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ERIC Number: ED551005
Record Type: Non-Journal
Publication Date: 2012
Pages: 130
Abstractor: As Provided
Reference Count: N/A
ISBN: 978-1-2677-1956-0
ISSN: N/A
Improving Health among Elementary School Children: A Comparison of Aerobic and Mind-Body Exercise
Wang, Chunyun
ProQuest LLC, Ph.D. Dissertation, Indiana University
Introduction: Children today are under much more stress than a few decades ago due to academic pressure, family financial hardship, competition with peers, and stressed parents. Consequently, stress-related health issues and behavioral problems, such as cardiovascular diseases, headaches, insomnia, anxiety, depression, violent or withdrawal behaviors, have dramatically increased and cost billions of dollars annually. Research has shown that regular exercise can reduce stress and improve psychological health. However, most Western exercises: 1) are competitive in nature, and 2) emphasize developing physical strength and skills, which may add more stress for children who don't fit in or enjoy these conventional exercises. Thus, alternative exercise modalities which emphasize the balance of mind-body health are in demand for reducing stress among pediatric population. The purpose of this study is to describe the development of a mind-body exercise program and compare its effectiveness with aerobic exercise in reducing stress and improving physical health in children. Methods: A comprehensive literature review and a five-step process, including i) identifying the program, ii) developing educational strategies, iii) teaching pilot lessons, iv) consulting experts, and v) drafting the curriculum, which are based on a theoretical framework (i.e., a formative evaluation approach) were used to develop the Health Qigong for Children program. A pre- and post-test quasi-experimental design was used to compare the effects of two different modes of exercise: (1) aerobic exercise (Energize), (2) mind-body exercise (Health Qigong ), with conventional physical education (PE) activities as a control group, in terms of reducing stress from both psychological and physical perspectives among elementary school children during a 16-week intervention, as measured by State-Trait Anxiety Inventory -1(STAIC-1), Heart Rate (HR), Sit-and-Reach (SR), and Body Mass Index (BMI). Results: Sixteen theme-based lesson plans were generated based on two traditional Health Qigong forms (Baduanjin and Wuqinxi). Five promising teaching strategies were synthesized from personal teaching experience with the pedagogy of some other similar mind-body exercise programs, such as Tai Chi and Yoga. Suggestions from an expert panel and student volunteers were solicited and incorporated into the program. One hundred and one (101) children provided valid data for STAIC-1 and 105 completed the physical measurements. The repeated measures analyses of variance revealed a significant decrease in the stress level with STAIC-1 (F = 6.89, p <0.05, ? 2 = 0.064), HR (F = 70.54, p<0.001, ?2 = 0.409), SR (F = 11.68, p <0.001, ?2 = 0.103), and BMI (F = 41.97, p <0.001, ? 2 =0.292). In particular, BMI decreased more quickly in the Health Qigong group, with a mean change of 0.698 (P <0.001), than the Energize (0.197, P <0.05) and the PE group (0.224, P <0.05). Conclusions: The use of a theoretical framework was effective in developing a Health Qigong for Children program. Theme-based lessons and synthesized teaching strategies helped the Health Qigong program to be fun and age-appropriate for children. Suggestions from experts in a variety of fields strengthened the program design. The novel findings of this study were that Health Qigong was as effective as Energize and physical education activities in relieving stress symptoms (STAIC-1), reducing HR, and increasing SR among elementary school children. Given the significant reduction in BMI, mind-body exercise (i.e., Health Qigong ) should be further investigated with larger and various pediatric populations to identify a possible mechanism to help lose body weight. [The dissertation citations contained here are published with the permission of ProQuest LLC. Further reproduction is prohibited without permission. Copies of dissertations may be obtained by Telephone (800) 1-800-521-0600. Web page: http://www.proquest.com/en-US/products/dissertations/individuals.shtml.]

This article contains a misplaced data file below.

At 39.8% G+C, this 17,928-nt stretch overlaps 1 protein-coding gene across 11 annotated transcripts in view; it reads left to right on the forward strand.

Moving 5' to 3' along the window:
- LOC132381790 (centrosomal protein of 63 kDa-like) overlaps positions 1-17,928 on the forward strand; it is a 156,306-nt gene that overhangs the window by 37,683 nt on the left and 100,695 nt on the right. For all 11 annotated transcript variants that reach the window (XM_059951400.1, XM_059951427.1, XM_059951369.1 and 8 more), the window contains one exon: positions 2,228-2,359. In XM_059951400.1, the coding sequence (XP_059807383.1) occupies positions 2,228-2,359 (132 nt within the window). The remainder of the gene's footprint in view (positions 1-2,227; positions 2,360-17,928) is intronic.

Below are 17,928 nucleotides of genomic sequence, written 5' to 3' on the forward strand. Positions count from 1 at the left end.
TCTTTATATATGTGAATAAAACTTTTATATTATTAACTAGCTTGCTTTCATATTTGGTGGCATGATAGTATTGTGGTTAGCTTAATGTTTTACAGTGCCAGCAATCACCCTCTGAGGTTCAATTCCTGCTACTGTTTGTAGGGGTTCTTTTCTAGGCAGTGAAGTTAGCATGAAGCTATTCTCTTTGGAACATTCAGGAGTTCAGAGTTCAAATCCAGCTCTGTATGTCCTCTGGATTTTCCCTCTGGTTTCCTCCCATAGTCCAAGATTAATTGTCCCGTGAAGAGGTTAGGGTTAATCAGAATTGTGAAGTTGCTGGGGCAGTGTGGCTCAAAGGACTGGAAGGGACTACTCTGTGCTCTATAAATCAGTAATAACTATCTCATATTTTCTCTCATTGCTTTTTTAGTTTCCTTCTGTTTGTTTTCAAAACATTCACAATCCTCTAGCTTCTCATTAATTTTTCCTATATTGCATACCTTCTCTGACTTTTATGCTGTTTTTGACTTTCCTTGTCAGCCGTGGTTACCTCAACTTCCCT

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Publication Type: Dissertations/Theses - Doctoral Dissertations
Education Level: Elementary Education
Audience: N/A
Language: English
Sponsor: N/A
Authoring Institution: N/A
Identifiers - Assessments and Surveys: State Trait Anxiety Inventory